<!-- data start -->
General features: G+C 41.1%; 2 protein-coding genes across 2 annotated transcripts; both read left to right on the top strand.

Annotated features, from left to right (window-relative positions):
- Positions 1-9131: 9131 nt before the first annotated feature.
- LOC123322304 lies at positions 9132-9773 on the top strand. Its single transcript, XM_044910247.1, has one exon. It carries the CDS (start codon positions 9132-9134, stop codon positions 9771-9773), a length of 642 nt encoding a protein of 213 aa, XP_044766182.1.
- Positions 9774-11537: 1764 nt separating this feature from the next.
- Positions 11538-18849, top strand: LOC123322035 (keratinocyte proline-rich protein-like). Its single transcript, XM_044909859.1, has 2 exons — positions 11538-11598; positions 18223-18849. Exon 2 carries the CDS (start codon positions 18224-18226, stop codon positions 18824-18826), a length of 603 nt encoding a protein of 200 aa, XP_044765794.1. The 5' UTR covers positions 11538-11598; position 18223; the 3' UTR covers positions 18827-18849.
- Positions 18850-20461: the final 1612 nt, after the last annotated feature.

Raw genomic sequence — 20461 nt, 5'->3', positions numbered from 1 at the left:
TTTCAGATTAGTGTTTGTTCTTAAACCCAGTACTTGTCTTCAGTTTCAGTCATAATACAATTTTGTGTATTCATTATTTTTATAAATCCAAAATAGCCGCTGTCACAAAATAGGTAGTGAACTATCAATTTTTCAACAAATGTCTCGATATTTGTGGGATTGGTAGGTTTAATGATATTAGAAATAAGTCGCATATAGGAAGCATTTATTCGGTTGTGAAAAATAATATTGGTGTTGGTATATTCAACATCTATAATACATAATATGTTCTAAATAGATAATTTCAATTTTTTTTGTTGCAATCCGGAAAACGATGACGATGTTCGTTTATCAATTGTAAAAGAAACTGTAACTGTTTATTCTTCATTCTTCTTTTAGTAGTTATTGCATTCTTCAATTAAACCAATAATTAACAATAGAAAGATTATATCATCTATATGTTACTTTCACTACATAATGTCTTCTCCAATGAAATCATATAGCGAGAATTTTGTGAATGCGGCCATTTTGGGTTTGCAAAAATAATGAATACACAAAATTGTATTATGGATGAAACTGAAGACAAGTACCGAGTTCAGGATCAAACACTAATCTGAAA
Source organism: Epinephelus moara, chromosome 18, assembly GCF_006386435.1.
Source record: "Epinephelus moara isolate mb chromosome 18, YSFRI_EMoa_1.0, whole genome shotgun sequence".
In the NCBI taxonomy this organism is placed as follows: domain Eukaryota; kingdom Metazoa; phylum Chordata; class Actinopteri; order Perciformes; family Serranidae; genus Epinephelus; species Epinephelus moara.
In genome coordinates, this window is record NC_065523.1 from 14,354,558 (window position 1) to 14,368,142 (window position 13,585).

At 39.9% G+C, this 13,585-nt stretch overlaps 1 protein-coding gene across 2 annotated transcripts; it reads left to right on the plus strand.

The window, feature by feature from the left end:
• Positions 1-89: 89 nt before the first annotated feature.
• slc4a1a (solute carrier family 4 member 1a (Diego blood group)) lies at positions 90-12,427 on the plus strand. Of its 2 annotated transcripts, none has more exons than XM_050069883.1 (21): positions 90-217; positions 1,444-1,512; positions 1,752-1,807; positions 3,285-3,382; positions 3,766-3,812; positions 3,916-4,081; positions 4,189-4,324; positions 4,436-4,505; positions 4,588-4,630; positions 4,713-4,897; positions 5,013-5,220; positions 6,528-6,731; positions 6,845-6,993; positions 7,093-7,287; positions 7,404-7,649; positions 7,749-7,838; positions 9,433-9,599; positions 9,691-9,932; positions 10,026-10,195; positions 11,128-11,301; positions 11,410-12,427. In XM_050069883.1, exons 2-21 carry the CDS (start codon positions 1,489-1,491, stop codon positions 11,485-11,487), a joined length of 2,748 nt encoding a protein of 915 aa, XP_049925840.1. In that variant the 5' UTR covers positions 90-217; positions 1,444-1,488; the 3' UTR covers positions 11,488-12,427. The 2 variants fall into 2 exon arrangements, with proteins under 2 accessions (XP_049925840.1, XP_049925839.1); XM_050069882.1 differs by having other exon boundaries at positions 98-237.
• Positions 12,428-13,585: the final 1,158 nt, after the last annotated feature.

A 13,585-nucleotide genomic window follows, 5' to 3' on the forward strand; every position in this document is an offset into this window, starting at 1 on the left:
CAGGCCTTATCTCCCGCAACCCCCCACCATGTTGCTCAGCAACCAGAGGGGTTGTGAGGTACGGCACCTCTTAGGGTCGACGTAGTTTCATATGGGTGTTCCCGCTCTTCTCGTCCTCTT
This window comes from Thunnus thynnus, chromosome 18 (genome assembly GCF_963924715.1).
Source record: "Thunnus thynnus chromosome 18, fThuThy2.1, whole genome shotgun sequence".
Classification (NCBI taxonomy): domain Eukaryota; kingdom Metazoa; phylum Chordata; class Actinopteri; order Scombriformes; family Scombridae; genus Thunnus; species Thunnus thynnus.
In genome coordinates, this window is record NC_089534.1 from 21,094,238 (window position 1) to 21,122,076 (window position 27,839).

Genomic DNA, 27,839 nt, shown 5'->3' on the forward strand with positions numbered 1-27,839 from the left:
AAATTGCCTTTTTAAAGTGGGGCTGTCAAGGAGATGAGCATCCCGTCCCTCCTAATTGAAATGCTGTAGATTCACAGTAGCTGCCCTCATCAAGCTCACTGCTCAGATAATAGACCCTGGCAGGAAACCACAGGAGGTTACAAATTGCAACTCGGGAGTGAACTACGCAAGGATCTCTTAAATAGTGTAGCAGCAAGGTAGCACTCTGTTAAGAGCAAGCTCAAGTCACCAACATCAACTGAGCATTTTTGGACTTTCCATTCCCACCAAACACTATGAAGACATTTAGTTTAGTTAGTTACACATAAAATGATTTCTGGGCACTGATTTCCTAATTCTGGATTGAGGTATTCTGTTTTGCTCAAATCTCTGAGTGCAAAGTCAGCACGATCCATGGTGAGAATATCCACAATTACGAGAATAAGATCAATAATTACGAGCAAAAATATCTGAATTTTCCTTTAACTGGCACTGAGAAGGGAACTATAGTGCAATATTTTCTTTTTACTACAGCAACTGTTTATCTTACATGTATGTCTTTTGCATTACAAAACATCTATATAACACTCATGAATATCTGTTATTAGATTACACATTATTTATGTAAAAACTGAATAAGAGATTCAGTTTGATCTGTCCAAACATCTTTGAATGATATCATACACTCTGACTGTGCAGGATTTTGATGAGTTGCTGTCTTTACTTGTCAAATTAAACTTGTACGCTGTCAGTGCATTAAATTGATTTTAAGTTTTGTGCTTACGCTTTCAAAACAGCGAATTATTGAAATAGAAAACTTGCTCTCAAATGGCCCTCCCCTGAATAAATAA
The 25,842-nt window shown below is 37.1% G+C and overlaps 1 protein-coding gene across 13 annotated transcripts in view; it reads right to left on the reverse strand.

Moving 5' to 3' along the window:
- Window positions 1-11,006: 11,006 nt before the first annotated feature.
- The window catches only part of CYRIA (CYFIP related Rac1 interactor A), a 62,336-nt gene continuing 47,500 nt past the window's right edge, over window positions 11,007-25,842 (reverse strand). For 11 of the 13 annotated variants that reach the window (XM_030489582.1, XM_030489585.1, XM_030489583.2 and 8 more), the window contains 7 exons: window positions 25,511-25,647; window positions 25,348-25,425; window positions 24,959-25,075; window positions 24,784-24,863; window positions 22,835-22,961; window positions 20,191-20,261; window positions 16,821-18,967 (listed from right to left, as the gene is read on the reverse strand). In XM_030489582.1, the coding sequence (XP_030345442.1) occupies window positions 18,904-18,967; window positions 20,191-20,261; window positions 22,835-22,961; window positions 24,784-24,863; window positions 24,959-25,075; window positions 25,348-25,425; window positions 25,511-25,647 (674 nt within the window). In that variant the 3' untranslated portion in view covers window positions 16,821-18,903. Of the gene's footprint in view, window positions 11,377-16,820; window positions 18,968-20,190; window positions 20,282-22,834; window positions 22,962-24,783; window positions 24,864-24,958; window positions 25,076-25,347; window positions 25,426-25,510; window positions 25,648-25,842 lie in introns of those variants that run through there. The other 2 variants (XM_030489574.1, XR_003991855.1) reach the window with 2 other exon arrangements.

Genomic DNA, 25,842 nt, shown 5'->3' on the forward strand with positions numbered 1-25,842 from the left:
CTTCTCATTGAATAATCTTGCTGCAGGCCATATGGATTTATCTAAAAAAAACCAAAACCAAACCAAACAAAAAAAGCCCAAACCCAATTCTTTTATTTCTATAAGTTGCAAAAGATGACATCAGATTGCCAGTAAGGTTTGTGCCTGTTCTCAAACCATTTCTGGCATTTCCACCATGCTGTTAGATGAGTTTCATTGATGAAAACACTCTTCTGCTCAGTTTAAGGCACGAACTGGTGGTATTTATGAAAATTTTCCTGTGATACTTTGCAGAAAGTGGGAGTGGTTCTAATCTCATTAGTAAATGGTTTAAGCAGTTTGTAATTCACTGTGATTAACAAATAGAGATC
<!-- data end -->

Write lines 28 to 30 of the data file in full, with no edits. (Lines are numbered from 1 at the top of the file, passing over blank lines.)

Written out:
Moving 5' to 3' along the window:
- Window positions 1-11,006: 11,006 nt before the first annotated feature.
- The window catches only part of CYRIA (CYFIP related Rac1 interactor A), a 62,336-nt gene continuing 47,500 nt past the window's right edge, over window positions 11,007-25,842 (reverse strand). For 11 of the 13 annotated variants that reach the window (XM_030489582.1, XM_030489585.1, XM_030489583.2 and 8 more), the window contains 7 exons: window positions 25,511-25,647; window positions 25,348-25,425; window positions 24,959-25,075; window positions 24,784-24,863; window positions 22,835-22,961; window positions 20,191-20,261; window positions 16,821-18,967 (listed from right to left, as the gene is read on the reverse strand). In XM_030489582.1, the coding sequence (XP_030345442.1) occupies window positions 18,904-18,967; window positions 20,191-20,261; window positions 22,835-22,961; window positions 24,784-24,863; window positions 24,959-25,075; window positions 25,348-25,425; window positions 25,511-25,647 (674 nt within the window). In that variant the 3' untranslated portion in view covers window positions 16,821-18,903. Of the gene's footprint in view, window positions 11,377-16,820; window positions 18,968-20,190; window positions 20,282-22,834; window positions 22,962-24,783; window positions 24,864-24,958; window positions 25,076-25,347; window positions 25,426-25,510; window positions 25,648-25,842 lie in introns of those variants that run through there. The other 2 variants (XM_030489574.1, XR_003991855.1) reach the window with 2 other exon arrangements.